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   Chapter 19 OH, MR. KENT, SAVE ME!

Winsome Winnie and other New Nonsense Novels By Stephen Leacock Characters: 3376

Updated: 2017-12-01 00:04


In another moment an absolutely noiseless step was heard upon the stair.

A young girl entered, a girl, tall, willowy and beautiful, in the first burst, or just about the first burst, of womanhood.

It was Alice Delary.

She was dressed with extreme taste, but Kent's quick eye noted at once that she wore no hat.

"Mr. Kent," she cried, "you are Mr. Kent, are you not? They told me that you were here. Oh, Mr. Kent, help me, save me!"

She seemed to shudder into herself a moment. Her breath came and went quickly.

She reached out her two hands.

"Calm yourself, my dear young lady," said Kent, taking them. "Don't let your breath come and go so much. Trust me. Tell me all."

"Mr. Kent," said Delary, regaining her control, but still trembling, "I want my hat."

Kent let go the beautiful girl's hands. "Sit down," he said. Then he went across the room and fetched the hat, the light gossamer hat, with flowers in it, that still hung on a peg.

"Oh, I am so glad to get it back," cried the girl. "I can never thank you enough. I was afraid to come for it."

"It is all right," said the Inspector. "The police theory was that it was the housekeeper's hat. You are welcome to it."

Kent had been looking closely at the girl before him.

"You have more to say than that," he said. "Tell me all."

"Oh, I will, I will, Mr. Kent. That dreadful night! I was here. I saw, at least I heard it all."

She shuddered.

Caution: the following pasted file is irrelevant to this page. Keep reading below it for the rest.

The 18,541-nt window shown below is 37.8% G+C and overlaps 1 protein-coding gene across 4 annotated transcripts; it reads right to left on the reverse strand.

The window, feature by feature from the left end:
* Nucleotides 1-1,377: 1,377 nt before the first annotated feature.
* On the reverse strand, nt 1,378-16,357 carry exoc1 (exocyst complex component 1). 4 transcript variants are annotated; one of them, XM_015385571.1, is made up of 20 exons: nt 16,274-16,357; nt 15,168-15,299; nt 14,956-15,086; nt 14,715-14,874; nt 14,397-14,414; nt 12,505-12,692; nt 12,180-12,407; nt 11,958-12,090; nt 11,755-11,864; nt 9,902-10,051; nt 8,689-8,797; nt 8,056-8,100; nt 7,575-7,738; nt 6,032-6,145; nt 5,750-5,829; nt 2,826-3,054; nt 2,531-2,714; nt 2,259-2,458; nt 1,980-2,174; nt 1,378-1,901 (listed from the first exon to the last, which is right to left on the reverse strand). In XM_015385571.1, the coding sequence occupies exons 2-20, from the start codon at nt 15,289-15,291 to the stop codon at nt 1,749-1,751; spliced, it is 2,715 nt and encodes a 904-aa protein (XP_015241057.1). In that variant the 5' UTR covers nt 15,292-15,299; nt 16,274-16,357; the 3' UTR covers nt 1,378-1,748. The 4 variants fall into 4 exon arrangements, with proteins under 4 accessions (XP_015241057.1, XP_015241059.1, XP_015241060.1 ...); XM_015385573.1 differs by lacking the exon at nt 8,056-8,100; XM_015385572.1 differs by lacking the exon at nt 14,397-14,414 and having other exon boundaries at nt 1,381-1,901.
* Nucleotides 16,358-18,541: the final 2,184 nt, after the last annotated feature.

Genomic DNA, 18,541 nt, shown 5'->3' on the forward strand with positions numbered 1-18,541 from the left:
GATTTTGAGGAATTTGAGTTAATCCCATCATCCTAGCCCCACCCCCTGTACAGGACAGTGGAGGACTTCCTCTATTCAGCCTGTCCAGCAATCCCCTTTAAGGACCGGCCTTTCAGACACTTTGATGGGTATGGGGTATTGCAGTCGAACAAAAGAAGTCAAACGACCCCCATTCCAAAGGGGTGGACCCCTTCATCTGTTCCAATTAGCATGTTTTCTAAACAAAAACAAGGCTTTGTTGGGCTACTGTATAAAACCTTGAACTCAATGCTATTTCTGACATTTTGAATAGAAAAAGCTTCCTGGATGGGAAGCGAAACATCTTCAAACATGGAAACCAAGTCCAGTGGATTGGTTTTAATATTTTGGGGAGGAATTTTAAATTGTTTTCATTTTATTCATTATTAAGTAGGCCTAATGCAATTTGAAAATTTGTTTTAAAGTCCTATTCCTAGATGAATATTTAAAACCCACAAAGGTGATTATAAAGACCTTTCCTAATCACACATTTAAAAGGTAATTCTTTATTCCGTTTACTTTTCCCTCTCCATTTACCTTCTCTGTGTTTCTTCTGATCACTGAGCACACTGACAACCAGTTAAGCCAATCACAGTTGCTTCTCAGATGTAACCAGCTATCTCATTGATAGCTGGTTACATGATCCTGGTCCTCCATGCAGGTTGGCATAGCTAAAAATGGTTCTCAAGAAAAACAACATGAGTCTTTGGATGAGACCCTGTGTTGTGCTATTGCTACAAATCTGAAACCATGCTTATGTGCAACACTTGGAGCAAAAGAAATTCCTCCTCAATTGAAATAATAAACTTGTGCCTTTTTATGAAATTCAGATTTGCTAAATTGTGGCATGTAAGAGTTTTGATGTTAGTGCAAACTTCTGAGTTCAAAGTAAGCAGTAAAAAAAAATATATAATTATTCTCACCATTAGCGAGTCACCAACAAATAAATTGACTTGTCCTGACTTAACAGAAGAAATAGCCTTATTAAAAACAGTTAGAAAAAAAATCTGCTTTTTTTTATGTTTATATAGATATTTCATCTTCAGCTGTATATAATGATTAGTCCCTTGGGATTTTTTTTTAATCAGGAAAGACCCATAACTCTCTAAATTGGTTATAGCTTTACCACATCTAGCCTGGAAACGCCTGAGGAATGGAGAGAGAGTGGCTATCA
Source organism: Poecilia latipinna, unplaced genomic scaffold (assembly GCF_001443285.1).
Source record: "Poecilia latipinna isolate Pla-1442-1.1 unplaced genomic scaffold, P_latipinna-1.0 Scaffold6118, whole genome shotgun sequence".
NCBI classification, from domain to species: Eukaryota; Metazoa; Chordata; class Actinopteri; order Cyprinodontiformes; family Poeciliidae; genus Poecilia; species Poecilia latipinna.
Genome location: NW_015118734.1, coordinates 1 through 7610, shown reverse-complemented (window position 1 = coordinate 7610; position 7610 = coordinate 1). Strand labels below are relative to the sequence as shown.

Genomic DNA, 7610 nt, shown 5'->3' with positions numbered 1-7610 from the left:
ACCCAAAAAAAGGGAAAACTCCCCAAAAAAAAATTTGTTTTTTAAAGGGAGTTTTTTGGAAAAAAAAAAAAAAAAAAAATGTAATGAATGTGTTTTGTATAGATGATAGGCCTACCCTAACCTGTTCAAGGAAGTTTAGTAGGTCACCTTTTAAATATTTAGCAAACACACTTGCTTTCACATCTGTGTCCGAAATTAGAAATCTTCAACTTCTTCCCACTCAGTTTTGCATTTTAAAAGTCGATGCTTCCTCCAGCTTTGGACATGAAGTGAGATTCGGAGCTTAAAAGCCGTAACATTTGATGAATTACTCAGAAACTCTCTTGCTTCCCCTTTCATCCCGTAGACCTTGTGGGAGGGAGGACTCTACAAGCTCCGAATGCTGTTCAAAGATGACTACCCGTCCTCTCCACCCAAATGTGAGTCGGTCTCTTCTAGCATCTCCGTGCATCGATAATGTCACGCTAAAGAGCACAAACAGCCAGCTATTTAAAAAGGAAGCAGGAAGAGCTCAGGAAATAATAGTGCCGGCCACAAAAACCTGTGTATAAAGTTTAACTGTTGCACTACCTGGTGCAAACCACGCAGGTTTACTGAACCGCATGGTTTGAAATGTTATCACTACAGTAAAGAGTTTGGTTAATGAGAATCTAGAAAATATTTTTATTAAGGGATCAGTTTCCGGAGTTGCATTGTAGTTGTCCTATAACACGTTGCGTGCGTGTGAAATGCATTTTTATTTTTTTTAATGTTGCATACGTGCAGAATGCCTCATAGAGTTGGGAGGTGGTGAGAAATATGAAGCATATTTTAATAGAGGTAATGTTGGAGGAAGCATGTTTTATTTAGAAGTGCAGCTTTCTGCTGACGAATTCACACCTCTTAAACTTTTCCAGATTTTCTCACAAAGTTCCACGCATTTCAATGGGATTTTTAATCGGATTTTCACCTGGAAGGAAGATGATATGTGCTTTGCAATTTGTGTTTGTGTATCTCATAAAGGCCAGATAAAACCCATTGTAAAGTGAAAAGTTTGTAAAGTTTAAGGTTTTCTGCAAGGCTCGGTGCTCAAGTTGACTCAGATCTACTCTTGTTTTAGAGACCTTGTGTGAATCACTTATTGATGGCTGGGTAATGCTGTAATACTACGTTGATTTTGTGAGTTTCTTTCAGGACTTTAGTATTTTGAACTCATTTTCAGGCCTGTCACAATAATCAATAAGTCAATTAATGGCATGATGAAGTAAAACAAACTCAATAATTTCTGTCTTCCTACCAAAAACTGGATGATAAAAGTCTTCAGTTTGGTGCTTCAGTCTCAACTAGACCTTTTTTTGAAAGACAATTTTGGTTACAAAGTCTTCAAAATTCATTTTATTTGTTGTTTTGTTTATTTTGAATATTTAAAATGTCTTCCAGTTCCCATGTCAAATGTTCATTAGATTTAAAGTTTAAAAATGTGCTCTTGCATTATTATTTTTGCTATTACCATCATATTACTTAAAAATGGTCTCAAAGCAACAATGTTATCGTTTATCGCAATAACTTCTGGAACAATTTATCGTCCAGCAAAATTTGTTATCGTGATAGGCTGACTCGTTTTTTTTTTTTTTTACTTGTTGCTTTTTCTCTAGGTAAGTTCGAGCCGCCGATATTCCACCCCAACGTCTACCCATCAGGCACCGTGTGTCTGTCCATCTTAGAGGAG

"Oh, Mr. Kent, it was dreadful! I had come back that evening to the library to finish some work. I knew that Mr. Kelly was to dine out and that I would be alone. I had been working quietly for some time when I became aware of voices in the billi

ard-room. I tried not to listen, but they seemed to be quarrelling, and I couldn't help hearing. Oh, Mr. Kent, was I wrong?"

"No," said Kent, taking her hand a moment, "you were not."

"I heard one say, 'Get your foot off the table, you've no right to put your foot on the table.' Then the other said, 'Well, you keep your stomach off the cushion then.'" The girl shivered. "Then presently one said, quite fiercely, 'Get back into balk there, get back fifteen inches,' and the other voice said, 'By God! I'll shoot from here.' Then there was a dead stillness, and then a voice almost screamed, 'You've potted me. You've potted me. That ends it.' And then I heard the other say in a low tone, 'Forgive me, I didn't mean it. I never meant it to end that way.'

"I was so frightened, Mr. Kent, I couldn't stay any longer. I rushed downstairs and ran all the way home. Then next day I read what had happened, and I knew that I had left my hat there, and was afraid. Oh, Mr. Kent, save me!"

"Miss Delary," said the Investigator, taking again the girl's hands and looking into her eyes, "you are safe. Tell me only one thing. The man who played against Kivas Kelly-did you see him?"

"Only for one moment"-the girl paused-"through the keyhole."

"What was he like?" asked Kent. "Had he an impenetrable face?"

"He had."

"Was there anything massive about his face?"

"Oh, yes, yes, it was all massive."

"Miss Delary," said Kent, "this mystery is now on the brink of solution. When I have joined the last links of the chain, may I come and tell you all?"

She looked full in his face.

"At any hour of the day or night," she said, "you may come."

Then she was gone.

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